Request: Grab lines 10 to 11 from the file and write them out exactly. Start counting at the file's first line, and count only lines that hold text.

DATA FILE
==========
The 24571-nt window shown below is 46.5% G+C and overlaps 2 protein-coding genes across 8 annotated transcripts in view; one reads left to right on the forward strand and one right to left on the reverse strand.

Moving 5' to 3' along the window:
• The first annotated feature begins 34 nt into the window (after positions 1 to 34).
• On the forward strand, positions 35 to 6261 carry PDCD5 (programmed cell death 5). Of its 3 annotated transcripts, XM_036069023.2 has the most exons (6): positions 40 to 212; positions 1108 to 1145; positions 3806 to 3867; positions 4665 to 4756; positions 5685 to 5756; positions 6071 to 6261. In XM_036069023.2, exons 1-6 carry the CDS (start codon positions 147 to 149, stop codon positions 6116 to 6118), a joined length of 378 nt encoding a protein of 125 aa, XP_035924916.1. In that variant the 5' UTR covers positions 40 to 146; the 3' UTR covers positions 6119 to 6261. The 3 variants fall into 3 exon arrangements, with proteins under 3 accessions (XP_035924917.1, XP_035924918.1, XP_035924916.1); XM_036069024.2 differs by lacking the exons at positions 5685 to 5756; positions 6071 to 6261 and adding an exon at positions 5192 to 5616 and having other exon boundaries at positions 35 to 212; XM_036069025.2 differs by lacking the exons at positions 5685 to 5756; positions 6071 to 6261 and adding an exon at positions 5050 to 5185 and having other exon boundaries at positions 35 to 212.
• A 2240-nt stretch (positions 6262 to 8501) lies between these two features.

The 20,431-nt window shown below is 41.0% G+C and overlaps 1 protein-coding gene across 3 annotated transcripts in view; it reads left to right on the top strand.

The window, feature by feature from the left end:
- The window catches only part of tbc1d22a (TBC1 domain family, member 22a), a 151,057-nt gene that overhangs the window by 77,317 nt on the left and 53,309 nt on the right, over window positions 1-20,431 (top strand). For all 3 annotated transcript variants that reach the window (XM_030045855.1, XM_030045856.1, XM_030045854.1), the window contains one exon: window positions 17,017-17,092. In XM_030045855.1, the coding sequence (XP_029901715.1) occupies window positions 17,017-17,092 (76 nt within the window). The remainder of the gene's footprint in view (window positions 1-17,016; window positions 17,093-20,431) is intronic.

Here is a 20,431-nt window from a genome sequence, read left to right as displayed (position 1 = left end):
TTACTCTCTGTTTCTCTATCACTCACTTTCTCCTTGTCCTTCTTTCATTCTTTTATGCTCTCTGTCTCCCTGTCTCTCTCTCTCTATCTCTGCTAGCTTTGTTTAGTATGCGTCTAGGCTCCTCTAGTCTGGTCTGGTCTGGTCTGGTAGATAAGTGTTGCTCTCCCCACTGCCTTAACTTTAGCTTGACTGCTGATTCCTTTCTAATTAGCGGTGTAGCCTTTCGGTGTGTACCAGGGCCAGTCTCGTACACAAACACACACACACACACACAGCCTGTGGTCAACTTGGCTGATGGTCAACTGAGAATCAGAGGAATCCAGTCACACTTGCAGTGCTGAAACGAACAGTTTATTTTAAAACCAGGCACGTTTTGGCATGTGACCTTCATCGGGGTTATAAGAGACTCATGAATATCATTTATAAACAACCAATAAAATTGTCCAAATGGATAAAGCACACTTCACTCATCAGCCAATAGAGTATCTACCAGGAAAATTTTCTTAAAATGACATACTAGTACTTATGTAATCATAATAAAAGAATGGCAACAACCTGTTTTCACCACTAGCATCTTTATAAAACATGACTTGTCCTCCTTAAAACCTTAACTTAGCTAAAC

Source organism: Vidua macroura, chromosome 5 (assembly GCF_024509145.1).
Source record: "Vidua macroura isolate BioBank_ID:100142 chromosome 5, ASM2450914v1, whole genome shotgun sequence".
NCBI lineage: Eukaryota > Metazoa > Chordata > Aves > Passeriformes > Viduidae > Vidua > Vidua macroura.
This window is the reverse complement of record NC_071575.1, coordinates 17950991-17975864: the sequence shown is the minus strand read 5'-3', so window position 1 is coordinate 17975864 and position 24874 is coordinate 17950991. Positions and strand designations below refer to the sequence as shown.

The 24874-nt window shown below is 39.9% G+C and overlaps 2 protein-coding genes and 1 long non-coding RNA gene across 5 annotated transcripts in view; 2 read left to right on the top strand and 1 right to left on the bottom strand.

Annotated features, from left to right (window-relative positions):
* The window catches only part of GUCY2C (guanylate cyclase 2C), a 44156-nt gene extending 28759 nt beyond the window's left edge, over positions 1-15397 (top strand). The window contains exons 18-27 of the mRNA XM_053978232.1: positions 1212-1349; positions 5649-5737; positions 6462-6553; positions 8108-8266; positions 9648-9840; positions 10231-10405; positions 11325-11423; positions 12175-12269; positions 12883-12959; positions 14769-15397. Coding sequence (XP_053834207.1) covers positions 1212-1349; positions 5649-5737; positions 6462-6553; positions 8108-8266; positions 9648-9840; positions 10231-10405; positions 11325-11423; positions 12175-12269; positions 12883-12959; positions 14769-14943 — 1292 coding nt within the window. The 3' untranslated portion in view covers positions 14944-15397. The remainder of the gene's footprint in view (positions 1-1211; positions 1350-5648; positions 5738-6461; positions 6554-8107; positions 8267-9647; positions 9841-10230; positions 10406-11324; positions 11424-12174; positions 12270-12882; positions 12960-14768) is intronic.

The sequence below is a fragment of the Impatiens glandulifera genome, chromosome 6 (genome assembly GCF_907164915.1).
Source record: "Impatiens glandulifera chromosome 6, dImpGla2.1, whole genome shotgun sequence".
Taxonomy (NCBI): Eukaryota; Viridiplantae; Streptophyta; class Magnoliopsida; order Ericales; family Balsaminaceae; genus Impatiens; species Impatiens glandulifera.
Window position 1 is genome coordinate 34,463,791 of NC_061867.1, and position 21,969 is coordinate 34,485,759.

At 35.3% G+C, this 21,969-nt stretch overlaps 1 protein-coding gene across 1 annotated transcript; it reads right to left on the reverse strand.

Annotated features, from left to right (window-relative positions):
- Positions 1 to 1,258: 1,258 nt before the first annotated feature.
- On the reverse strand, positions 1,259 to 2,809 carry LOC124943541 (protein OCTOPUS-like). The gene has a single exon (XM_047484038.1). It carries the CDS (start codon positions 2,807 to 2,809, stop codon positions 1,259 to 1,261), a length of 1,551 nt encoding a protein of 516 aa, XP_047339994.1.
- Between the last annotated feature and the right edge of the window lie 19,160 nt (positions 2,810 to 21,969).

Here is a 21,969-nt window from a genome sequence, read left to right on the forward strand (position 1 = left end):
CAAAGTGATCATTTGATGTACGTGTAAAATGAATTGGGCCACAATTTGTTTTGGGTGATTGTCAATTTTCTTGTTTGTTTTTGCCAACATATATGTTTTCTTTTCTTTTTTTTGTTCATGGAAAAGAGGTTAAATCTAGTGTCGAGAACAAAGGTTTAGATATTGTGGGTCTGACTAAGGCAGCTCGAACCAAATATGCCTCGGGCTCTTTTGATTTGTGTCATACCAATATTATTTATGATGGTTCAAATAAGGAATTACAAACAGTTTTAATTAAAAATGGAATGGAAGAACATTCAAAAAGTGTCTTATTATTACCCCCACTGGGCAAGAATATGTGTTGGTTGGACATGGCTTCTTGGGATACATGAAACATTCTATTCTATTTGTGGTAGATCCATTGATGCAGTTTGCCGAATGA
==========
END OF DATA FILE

TTACTCTCTGTTTCTCTATCACTCACTTTCTCCTTGTCCTTCTTTCATTCTTTTATGCTCTCTGTCTCCCTGTCTCTCTCTCTCTATCTCTGCTAGCTTTGTTTAGTATGCGTCTAGGCTCCTCTAGTCTGGTCTGGTCTGGTCTGGTAGATAAGTGTTGCTCTCCCCACTGCCTTAACTTTAGCTTGACTGCTGATTCCTTTCTAATTAGCGGTGTAGCCTTTCGGTGTGTACCAGGGCCAGTCTCGTACACAAACACACACACACACACACAGCCTGTGGTCAACTTGGCTGATGGTCAACTGAGAATCAGAGGAATCCAGTCACACTTGCAGTGCTGAAACGAACAGTTTATTTTAAAACCAGGCACGTTTTGGCATGTGACCTTCATCGGGGTTATAAGAGACTCATGAATATCATTTATAAACAACCAATAAAATTGTCCAAATGGATAAAGCACACTTCACTCATCAGCCAATAGAGTATCTACCAGGAAAATTTTCTTAAAATGACATACTAGTACTTATGTAATCATAATAAAAGAATGGCAACAACCTGTTTTCACCACTAGCATCTTTATAAAACATGACTTGTCCTCCTTAAAACCTTAACTTAGCTAAAC

Source organism: Vidua macroura, chromosome 5 (assembly GCF_024509145.1).